Attempting to stop meth use without the help of a rehab clinic could result in relapsing which is known to lead to overdose. According to the Centers for Disease Control and Prevention, in 2019, an estimated 69,029 people died of a drug overdose. An estimated 1 in 5 of all overdose deaths was due to meth abuse.  A meth overdose can lead to stroke, heart attack, organ problems, or even death.

Other reasons why you should not quit meth on your own is because stimulant use such as meth reduces appetite leading to weight loss and poor nutrition. It can also cause psychotic symptoms putting a person at risk for harming themself or others. Users of meth can stay up for days at a time resulting in severe dehydration and electrolyte imbalances. Trying to eat a normal diet can be extremely difficult if a person has lost a lot of weight.

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How to Quit Meth

The safest way to quit meth is at a treatment facility where trained medical and mental health professionals can help you through medical detox. This can be done at either an inpatient or hospitalization setting. Stimulus withdrawal is associated with severe physical symptoms. Therefore, medical detox will provide a person with medications and behavioral therapies necessary to ease the withdrawal symptoms, overcome an addiction, and prevent relapse.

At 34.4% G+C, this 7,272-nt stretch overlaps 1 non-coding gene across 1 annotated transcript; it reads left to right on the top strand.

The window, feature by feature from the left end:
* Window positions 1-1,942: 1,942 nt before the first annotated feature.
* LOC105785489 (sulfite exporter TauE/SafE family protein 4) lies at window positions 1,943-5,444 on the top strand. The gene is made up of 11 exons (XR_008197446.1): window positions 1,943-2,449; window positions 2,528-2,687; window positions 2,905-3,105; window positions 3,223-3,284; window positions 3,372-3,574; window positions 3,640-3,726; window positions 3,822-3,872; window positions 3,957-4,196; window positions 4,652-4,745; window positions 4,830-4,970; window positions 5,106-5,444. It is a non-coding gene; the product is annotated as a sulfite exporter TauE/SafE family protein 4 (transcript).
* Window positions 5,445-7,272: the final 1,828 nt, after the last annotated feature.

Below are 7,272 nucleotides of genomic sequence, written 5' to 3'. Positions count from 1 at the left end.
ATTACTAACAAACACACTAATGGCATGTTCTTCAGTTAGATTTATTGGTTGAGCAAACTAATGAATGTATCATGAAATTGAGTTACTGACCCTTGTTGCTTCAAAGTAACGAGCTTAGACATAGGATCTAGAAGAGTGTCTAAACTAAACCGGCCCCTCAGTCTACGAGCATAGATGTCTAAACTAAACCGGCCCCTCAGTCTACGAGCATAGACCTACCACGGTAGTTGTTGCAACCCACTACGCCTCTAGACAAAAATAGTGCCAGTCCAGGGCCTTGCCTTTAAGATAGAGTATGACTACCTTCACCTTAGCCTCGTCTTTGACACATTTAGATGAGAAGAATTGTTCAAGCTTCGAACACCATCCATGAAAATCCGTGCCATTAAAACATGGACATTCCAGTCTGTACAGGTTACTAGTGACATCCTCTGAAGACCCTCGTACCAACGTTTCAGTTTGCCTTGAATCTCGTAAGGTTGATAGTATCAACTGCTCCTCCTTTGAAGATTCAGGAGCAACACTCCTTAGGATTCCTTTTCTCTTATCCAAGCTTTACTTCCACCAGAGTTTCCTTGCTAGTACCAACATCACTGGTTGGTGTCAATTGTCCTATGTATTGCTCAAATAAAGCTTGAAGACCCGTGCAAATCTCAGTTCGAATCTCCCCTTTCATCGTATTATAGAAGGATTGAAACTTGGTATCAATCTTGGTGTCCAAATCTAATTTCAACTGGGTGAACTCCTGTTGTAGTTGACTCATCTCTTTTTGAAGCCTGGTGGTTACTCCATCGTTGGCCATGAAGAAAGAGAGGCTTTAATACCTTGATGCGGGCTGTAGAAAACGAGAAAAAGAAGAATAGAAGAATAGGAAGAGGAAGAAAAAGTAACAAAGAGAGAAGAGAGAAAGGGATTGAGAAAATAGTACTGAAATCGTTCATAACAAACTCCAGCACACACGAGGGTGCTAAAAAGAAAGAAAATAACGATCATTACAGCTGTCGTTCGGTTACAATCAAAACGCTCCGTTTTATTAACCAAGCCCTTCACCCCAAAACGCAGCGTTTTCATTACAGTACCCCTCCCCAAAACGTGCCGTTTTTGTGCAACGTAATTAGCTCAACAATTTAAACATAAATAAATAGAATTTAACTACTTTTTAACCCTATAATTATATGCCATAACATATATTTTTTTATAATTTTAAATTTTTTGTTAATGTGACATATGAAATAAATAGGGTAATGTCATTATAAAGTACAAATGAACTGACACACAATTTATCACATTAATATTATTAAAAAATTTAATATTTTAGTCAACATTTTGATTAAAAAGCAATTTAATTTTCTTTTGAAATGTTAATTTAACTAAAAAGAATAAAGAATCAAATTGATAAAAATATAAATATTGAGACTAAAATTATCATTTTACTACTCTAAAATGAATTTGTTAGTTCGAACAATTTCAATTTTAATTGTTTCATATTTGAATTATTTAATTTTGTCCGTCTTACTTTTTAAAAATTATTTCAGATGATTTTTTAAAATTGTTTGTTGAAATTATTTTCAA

Behavioral Therapies

Behavioral therapies are the most effective treatments for methamphetamine addiction. Specific behavioral therapies used to target meth addiction are cognitive-behavioral therapy and contingency management. Both these therapies can be used to help a person emotionally overcome their meth addiction. Cognitive-behavioral therapy educates a person about addiction, provides relapse prevention, and attempts to alter a person’s maladaptive thoughts towards drug use. Contingency management is based on the notion that behavior is more likely to be repeated if it is followed by positive consequences.

Additionally, the Matrix Model has been shown to be an effective treatment model for reducing meth misuse. The Matrix Model is a 16-week comprehensive behavioral treatment approach that combines behavioral therapy, family education, individual counseling, 12-step support, drug testing, and encouragement for non-drug-related activities.